A team of archaelogists has resumed excavation work at Oaklawn Cemetery in a search for potential mass graves from the 1921 Tulsa Race Massacre.
"Why did it take 99 years?" Mayor G.T. Bynum said, repeating a reporter's question at a press conference Monday. "I think, first, there was a concerted cover-up of this that involved city leaders and business leaders in this community."
Bynum said he couldn't speak for those in power before him.
"I can only say that as soon as we had the opportunity, and this generation of Tulsans had the opportunity to do something, we are doing it," he said.
Kary Stackelbeck, the state archaeologist of Oklahoma, said that a previous investigation using ground-penetrating radar revealed an "anomaly" in the location currently being excavated that appears consistent with a mass grave.
"The excavations that we are embarking on today are intended to open up just a small window, if you will, within that larger anomaly in order to assess whether or not we actually do have human remains that are present," Stackelbeck said
Phoebe Stubblefield, a University of Florida forensic anthropologist who sits on the 1921 Mass Graves Investigation Public Oversight Committee, said she was cautiously optimistic the search would be fruitful.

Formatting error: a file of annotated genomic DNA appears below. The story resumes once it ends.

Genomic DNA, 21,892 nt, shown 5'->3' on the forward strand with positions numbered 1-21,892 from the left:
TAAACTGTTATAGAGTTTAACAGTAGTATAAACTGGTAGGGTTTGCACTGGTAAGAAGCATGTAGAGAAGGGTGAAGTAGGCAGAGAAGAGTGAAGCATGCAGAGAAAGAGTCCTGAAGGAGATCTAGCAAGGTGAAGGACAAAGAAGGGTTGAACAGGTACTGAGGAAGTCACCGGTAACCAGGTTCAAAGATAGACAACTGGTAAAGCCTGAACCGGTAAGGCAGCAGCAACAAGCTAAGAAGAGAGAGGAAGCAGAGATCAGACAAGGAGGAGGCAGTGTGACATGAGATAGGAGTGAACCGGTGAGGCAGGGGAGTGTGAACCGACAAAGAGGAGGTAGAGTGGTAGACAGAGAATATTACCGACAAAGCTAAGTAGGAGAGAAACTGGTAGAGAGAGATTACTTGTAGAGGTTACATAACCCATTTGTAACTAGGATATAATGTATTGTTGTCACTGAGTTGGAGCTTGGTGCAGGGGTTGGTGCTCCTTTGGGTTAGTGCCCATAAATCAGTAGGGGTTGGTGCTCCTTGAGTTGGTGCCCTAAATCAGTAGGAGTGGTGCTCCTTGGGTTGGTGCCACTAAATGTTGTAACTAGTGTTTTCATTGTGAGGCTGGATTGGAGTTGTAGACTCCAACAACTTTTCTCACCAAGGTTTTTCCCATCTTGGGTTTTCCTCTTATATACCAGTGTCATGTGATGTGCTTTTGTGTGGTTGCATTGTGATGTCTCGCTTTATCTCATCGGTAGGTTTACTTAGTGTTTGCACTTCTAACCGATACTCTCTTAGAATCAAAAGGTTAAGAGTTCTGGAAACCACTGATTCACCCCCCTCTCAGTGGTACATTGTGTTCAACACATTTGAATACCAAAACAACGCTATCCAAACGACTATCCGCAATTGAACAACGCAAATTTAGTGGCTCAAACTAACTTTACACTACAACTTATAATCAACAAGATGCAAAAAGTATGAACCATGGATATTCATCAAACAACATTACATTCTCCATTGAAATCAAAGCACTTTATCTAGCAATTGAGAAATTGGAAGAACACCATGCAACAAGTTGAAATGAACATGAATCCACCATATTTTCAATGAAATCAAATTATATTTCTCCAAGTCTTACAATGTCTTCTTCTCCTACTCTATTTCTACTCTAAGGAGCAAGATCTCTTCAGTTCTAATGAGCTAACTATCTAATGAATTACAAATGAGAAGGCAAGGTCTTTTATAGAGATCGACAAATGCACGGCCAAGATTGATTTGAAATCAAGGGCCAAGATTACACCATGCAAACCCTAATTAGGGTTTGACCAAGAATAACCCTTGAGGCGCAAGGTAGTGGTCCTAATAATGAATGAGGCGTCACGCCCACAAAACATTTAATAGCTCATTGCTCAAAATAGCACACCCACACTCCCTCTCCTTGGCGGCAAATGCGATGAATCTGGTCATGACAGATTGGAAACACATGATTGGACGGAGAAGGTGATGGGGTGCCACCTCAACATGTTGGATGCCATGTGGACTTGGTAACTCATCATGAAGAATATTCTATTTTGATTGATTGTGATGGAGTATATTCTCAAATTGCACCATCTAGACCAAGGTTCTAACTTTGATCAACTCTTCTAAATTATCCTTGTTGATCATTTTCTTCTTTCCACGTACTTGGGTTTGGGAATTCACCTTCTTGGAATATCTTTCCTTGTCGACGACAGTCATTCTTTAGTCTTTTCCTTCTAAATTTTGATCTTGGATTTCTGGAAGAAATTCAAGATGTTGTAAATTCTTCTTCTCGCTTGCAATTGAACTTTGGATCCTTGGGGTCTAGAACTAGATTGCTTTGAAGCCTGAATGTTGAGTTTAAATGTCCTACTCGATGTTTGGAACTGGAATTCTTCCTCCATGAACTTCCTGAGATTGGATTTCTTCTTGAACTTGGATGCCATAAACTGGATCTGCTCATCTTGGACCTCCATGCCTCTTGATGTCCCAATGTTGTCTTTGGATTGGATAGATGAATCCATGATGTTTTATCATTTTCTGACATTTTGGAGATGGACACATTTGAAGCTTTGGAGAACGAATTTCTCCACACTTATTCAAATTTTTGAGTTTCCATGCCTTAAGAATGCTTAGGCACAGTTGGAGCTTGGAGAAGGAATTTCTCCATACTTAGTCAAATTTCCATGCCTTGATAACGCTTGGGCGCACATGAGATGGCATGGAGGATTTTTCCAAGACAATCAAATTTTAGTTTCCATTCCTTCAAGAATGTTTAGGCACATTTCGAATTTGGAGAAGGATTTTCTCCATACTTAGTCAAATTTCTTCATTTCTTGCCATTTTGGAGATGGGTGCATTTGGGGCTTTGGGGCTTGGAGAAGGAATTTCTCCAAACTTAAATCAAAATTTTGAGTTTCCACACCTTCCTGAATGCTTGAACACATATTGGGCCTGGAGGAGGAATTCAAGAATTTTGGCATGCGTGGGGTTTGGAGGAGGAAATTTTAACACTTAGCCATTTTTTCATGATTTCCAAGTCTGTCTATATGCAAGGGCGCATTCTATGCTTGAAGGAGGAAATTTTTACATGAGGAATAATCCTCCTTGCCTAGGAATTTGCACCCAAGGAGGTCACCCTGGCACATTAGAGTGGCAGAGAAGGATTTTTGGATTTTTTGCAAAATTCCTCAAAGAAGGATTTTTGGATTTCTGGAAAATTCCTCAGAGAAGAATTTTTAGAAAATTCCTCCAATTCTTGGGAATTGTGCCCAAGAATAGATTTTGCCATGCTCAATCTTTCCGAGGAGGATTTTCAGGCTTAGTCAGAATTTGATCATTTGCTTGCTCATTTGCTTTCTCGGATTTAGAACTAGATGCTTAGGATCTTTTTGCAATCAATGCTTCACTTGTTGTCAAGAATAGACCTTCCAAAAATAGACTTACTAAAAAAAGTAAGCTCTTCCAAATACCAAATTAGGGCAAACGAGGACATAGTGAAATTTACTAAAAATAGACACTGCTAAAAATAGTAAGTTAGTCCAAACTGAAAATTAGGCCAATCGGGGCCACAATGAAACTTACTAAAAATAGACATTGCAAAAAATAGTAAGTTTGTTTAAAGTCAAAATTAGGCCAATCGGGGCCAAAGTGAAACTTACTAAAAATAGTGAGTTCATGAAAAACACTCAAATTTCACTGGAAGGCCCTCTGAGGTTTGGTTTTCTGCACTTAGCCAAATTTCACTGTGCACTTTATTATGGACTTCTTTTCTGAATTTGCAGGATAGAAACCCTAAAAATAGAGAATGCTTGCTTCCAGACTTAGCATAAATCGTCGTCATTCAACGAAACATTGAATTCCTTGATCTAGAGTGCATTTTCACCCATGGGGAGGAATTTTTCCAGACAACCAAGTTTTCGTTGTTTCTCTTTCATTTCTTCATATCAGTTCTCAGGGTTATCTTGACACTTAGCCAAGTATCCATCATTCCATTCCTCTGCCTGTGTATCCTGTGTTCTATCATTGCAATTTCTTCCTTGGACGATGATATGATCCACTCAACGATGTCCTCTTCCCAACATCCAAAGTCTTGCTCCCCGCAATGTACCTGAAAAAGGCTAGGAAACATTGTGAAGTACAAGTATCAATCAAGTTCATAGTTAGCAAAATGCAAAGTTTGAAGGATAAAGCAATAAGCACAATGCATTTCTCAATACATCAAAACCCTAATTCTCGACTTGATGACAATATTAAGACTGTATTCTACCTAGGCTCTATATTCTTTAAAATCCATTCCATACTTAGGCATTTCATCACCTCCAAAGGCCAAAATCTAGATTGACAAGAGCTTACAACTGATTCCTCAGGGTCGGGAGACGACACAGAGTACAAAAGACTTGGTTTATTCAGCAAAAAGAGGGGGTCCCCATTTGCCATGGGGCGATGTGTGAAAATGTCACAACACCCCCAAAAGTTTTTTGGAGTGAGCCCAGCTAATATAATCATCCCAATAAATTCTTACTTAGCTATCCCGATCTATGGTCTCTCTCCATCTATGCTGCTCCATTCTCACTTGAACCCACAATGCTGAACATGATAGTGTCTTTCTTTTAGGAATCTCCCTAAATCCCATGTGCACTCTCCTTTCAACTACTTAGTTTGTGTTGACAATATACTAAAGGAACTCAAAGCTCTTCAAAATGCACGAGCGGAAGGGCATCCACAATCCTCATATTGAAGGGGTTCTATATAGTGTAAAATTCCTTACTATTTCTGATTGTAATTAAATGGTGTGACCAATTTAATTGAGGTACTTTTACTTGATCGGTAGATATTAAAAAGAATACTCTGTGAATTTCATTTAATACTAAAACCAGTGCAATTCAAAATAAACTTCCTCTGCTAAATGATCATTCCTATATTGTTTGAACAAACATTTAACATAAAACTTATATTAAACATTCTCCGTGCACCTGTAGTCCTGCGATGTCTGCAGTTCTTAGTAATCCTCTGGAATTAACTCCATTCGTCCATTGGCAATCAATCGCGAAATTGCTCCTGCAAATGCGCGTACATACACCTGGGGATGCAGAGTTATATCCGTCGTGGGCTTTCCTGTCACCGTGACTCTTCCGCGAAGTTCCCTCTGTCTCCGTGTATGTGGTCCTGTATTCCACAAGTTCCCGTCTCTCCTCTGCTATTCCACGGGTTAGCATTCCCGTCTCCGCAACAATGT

"It's not 100%, but it's a very high level of certainty, enough that, yes, we should dig there," Stubblefield said. "I mean, without a doubt we should test that site."
"But it's not 100%, so we don't just scrape it all off," Stubblefield added. "Because you don't disturb dead people just because you feel like it."
Responding to a question about whether justice for massacre victims would include reparations for descendants, Bynum said now is not the right time for that conversation.
"A lot of folks want to leap ahead and talk about reparations," Bynum said. "I really want us, before we get to that discussion, to just try and find these folks. It has taken, unfortunately, 99 years for this community to even get behind trying to do that. So I would like us to do that before we move on to what that justice may look like."
"I think there are a lot of different things out there," Bynum continued. "There are insurance companies that did not pay claims. There are people who weren't prosecuted who should have been. But step one is just trying to find the victims."
The City of Tulsa is expected to hold daily updates on the excavation, which is estimated to take anywhere between three and six days. Livestreams of the work and daily media updates are available at a dedicated Facebook page set up by the City of Tulsa.